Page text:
The hanger apparatus of FIG. 2 also includes first or top, second or bottom, and one or more intermediate support arms 40, 41 and 39 that are connectable with and radially extendable from top, bottom, and intermediate connectors 42, 45 and 46, respectively, as well as the longitudinal axis of the elongated member and connectors. By way of example, support arms 39-41 are each approximately 19 inches in length of commercially available ⅝ inch outside diameter, 0.550 inch inside diameter, stainless steel pipe.
As depicted in FIG. 4 at the free end of each support arm 39-41, an approximately 1 inch metal spherical or ball end cap 65 is threadable thereon with a third plurality of threads 50 such as ⅝-24 internal threads extending approximately 0.562 inches therein. The other end of each support arm 39-41 is threadably connected to a corresponding connector 42, 45 or 46. In similar fashion, a 1-inch metal ball or spherical end cap 70 is threadable on external threads 35 at the top segment end portion 32 and the bottom segment end portion 66 of the elongated member. End cap 70 includes a plurality of internal threads 49 such as ¾-20 internal threads extending approximately 0.5 inches therein.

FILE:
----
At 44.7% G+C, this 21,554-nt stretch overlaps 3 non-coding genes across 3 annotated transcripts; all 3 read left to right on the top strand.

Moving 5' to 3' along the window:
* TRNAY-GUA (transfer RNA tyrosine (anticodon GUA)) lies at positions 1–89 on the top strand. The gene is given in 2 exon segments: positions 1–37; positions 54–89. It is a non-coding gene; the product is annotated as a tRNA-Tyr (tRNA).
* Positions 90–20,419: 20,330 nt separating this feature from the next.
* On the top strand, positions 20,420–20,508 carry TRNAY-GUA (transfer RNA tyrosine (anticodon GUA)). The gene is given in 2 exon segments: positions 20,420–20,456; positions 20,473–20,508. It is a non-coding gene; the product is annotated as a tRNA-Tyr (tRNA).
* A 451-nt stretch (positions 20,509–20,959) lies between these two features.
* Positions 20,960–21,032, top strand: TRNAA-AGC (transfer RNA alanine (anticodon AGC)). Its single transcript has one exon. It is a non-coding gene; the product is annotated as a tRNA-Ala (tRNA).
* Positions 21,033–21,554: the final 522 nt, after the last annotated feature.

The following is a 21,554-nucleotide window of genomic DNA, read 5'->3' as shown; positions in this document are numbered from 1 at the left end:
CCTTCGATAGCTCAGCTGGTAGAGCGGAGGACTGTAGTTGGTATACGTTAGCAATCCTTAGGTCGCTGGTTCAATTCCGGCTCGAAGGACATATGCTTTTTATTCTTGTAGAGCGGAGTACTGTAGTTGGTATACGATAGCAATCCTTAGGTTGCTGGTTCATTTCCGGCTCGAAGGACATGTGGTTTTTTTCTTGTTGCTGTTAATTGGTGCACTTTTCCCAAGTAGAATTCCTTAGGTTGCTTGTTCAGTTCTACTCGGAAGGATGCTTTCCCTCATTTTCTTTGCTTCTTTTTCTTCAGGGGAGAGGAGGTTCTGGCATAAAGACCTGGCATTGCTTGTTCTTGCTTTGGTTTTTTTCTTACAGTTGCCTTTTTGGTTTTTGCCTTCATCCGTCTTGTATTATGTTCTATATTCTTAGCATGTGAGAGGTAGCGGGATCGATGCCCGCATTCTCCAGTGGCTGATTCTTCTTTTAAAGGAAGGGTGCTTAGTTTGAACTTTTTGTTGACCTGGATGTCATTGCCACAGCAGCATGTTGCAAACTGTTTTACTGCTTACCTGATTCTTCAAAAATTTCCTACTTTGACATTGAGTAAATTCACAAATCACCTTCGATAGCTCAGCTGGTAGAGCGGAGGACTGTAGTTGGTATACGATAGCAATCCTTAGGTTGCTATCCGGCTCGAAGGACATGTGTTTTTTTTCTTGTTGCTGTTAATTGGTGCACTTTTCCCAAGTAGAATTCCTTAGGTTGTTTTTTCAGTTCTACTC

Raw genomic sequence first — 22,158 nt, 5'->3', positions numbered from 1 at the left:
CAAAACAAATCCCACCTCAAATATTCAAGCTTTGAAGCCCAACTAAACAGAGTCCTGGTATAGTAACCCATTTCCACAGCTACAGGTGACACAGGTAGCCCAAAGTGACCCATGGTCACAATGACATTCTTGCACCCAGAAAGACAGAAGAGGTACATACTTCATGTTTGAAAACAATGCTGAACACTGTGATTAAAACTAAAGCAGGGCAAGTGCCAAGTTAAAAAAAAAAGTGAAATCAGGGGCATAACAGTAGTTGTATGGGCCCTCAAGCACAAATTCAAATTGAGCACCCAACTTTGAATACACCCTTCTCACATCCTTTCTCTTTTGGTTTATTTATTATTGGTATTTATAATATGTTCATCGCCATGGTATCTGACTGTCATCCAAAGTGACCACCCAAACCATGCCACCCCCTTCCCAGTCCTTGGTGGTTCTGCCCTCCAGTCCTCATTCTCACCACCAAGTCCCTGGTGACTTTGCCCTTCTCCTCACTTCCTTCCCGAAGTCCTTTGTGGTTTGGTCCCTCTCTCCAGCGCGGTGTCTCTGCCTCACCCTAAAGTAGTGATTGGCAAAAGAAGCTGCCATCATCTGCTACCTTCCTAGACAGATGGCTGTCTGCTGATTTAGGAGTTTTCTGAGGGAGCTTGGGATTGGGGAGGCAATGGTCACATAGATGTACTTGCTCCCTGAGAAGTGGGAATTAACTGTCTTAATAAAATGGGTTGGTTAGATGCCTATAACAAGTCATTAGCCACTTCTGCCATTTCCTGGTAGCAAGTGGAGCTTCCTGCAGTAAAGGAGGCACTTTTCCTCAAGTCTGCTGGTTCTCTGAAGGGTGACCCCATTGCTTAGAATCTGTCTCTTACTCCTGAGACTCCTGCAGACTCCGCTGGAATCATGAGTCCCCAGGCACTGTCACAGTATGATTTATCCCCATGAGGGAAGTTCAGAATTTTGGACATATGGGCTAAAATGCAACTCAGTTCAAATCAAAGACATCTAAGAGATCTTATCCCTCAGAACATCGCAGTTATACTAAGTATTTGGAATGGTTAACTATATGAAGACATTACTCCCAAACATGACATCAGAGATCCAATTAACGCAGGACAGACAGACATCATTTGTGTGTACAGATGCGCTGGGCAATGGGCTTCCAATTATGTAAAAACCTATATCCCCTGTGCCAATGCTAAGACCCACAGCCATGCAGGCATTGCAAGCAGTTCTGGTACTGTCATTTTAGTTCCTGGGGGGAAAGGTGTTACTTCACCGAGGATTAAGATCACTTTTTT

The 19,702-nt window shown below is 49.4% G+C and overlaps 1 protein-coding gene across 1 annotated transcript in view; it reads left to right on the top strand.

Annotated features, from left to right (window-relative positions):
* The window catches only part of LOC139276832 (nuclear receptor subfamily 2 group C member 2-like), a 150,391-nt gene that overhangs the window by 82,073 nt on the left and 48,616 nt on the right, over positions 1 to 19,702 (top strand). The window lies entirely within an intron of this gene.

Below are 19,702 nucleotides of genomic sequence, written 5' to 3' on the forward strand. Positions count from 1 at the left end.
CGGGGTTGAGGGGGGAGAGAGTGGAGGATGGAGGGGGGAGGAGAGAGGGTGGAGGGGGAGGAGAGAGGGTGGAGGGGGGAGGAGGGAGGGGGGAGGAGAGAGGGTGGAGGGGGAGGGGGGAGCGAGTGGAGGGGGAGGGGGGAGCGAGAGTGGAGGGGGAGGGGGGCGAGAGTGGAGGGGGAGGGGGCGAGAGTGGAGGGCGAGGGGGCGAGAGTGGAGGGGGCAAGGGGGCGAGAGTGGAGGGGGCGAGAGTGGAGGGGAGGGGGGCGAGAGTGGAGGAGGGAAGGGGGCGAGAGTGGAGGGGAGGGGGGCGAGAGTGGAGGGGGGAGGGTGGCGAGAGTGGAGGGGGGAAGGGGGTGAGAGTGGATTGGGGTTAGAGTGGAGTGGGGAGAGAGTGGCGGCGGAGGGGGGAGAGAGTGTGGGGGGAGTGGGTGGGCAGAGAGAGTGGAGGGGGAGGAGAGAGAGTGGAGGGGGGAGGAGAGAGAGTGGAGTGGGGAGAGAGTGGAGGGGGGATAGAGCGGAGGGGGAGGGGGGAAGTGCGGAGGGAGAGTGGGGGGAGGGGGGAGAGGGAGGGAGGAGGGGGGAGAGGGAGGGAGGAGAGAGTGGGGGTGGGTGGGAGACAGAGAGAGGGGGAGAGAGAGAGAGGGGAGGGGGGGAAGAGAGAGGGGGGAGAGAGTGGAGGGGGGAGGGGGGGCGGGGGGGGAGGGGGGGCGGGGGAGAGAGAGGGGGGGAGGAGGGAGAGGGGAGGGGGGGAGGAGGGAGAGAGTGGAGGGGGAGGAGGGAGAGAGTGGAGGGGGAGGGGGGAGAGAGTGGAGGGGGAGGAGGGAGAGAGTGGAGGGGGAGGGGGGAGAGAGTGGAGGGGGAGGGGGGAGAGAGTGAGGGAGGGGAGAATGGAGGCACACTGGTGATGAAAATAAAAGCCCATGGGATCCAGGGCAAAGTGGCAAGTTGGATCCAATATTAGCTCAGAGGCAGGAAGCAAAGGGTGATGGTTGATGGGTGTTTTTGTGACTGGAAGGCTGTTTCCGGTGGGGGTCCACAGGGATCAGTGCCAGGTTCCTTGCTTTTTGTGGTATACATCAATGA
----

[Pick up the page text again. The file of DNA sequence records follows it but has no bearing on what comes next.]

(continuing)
The hanger apparatus of FIG. 2 further includes top mounting bracket 16 having a first or enlarged bracket end 22 with transverse member bore 17 therethrough for slideably receiving and connecting to top end member segment 13. Transverse member bore 17 includes beveled counterbore 18 in which O-ring seal 63 is positioned to compression fit top end member segment 13 therein. At the second or smaller bracket end 23 of bracket 16 is a transverse hinge pin bore 19 for receiving a door hinge pin therethrough or a plastic spacer 59 for accommodating a smaller diameter hinge pin.